July is the anniversary of the first Women’s Right’s convention, so I thought it would be the perfect time to share this article I wrote about my favourite non-fiction feminist books! Featuring Roxane Gay, Helena Kennedy, Chelsea Kwakye, Ore Ogunbiyi, Michelle Obama and Mariam Khan… Continue reading Non-Fiction Books to Fortify Your Feminism (Magazine Article)
Rating: 4 stars
Summary: Sarah Krasnostein first meets Sandra Pankhurst at a forensic services conference, where Sandra is promoting her trauma cleaning company. The lives (and deaths) touched by Sandra through her work, from murder victims to obsessive hoarders, immediately make an impression and inspire Krasnostein to learn more.
There is one story, however, that will become the greatest fascination – one that holds all of these other disconnected and diverse lives together. It is the story of the trauma cleaner herself. Continue reading The Trauma Cleaner by Sarah Krasnostein: Brave and Compassionate Biography
Happy New Year! For my first post of 2021, I decided to put together a list of the 10 books I am most excited to read this year. January is brightening up just thinking of them! Wishing you all a year of happiness in both the real and fictional world… Continue reading Top 10 Books I Can’t Wait to Read in 2021!
Well, 2020 has been a year I think most of us would rather forget! I hope you and your loved ones are all safe and well. In the midst of the chaos, we’ve all come to appreciate books even more, with their reassuring constancy and the opportunity they provide to escape reality for a bit.
So without further ado, in no particular order (because I am extremely indecisive!) here are the top 10 books that helped me survive 2020… Continue reading My Top 10 Books of 2020!
Rating: 3.5 stars
Category: Non-fiction, Autobiography, Memoir
Synopsis: Sir Trevor McDonald’s career as a journalist began at Radio Trinidad in his home country, where he tried his hand at everything from reading the news to commentating on water polo! When he moved to London to take a job at the BBC World Service, he had no idea that he was soon to become one of the top journalists of his day.
Working for ITN and Channel 4, his reporting work has taken him from a South Africa stricken by Apartheid to Barack Obama’s inauguration in Washington, and he has interviewed people as diverse as death row inmates and the dictator Saddam Hussein. Continue reading An Improbable Life by Trevor McDonald: Astonishing Journalist’s Memoir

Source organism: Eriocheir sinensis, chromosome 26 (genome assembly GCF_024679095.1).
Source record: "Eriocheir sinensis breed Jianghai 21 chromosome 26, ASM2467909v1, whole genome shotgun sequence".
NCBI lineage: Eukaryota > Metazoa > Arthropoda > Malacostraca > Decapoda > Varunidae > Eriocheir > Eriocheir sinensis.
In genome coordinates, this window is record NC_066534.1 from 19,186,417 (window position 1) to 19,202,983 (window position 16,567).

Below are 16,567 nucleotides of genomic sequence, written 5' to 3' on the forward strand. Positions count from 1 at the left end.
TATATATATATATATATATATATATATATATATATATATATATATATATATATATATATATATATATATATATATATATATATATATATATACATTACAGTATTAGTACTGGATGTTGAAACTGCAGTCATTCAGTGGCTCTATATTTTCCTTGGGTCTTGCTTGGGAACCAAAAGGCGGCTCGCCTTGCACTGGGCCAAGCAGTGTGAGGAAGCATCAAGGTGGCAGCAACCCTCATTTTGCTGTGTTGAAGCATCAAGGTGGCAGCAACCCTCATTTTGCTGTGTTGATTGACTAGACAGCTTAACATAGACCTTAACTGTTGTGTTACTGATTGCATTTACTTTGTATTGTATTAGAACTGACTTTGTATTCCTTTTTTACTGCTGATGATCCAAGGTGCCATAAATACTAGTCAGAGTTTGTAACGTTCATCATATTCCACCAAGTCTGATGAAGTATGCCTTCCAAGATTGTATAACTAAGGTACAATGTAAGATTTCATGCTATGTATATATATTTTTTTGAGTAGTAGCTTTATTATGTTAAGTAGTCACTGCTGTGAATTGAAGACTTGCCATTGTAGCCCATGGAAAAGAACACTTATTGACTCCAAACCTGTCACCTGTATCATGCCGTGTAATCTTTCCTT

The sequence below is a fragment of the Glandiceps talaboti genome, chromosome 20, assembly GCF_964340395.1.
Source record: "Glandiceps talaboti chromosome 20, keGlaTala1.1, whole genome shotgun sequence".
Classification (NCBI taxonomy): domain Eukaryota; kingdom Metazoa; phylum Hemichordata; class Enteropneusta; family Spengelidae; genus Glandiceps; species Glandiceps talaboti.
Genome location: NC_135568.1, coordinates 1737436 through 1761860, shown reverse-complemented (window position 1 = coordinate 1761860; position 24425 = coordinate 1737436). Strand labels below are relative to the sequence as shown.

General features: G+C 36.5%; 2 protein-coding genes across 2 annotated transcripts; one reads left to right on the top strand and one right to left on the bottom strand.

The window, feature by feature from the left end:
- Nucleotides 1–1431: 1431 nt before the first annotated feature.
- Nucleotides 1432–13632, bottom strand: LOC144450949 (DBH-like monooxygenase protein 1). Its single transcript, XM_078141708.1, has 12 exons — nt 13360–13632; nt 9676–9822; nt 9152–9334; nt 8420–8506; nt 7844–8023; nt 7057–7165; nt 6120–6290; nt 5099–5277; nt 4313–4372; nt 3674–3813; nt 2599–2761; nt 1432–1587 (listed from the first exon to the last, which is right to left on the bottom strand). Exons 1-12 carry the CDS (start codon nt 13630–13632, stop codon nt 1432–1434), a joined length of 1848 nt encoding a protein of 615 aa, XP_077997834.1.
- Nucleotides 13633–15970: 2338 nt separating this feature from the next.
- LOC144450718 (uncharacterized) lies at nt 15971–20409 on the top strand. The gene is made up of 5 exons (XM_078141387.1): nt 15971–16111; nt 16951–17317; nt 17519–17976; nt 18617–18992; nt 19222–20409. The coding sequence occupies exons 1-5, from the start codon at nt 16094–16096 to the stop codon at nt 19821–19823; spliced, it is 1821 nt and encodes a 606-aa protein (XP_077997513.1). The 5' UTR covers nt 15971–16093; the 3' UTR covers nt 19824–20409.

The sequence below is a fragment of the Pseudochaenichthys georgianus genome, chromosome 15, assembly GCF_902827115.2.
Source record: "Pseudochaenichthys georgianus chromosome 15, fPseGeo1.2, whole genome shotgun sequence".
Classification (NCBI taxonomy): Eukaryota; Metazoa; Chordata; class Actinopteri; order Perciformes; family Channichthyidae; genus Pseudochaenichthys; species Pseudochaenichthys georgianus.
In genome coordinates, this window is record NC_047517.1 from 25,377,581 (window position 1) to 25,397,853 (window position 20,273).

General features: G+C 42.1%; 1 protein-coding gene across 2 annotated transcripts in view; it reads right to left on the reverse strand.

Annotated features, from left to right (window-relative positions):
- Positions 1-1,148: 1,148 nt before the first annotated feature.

I recently finished listening to the audiobook of It’s Not About the Burqa, a collection of essays by British Muslim women that is edited by Mariam Khan. A traditional, analytical review felt as though it would somehow detract from the invaluable messages that are at the core of this book. With that in mind, I am instead going to list the 5 most important lessons that I took away from reading It’s Not About the Burqa. Continue reading Most Important Lessons from It’s Not About the Burqa
I recently finished listening to the audiobook of White Fragility by Robin DiAngelo. A traditional, analytical review felt as though it would somehow detract from the invaluable messages that are at the core of DiAngelo’s work. With that in mind, I am instead going to list the 5 most important lessons that I took away from reading White Fragility. Continue reading Most Important Lessons from White Fragility by Robin DiAngelo
Racism isn’t just about overtly bigoted white nationalist groups – it’s everyone’s problem. I’ve written an article about my book group’s experience of reading Me & White Supremacy. This non-fiction book by Layla F. Saad acts as a powerful call for white people to interrogate our relationship with racism and uncover the depths of our silent complicity. Continue reading Bristol Girl Book Group Reads: Me & White Supremacy (Magazine Article)
Rating: 2.5 stars
Synopsis: Most of us have heard of the bystander effect. It can be a major limitation to moral action in a variety of situations, from life-threatening emergencies to sexist comments in the workplace. But what actually is the bystander effect? How does it occur? And why is challenging it so important for communities and social justice?
In her book The Bystander Effect, Catherine Sanderson uses decades of research to answer these questions, outlining the psychological basis of the bystander effect in a way that empowers us to step up, challenge harmful behaviour, and become active ‘moral rebels’ rather than passive bystanders. Continue reading The Bystander Effect by Catherine Sanderson: Data-Driven Moral Bravery
Rating: 3 stars
Synopsis: We’re living in a time when it can feel like we’re on completely different planets from some of the people we encounter – from bigoted grandparents to politicians on the news. In Talking Across the Divide, Justin Lee provides practical advice on bridging this seemingly uncrossable chasm.
It’s time to have some difficult but meaningful conversations, and maybe even make the world a little better in the process. Continue reading Talking Across the Divide by Justin Lee: Equip Yourself to Challenge Prejudice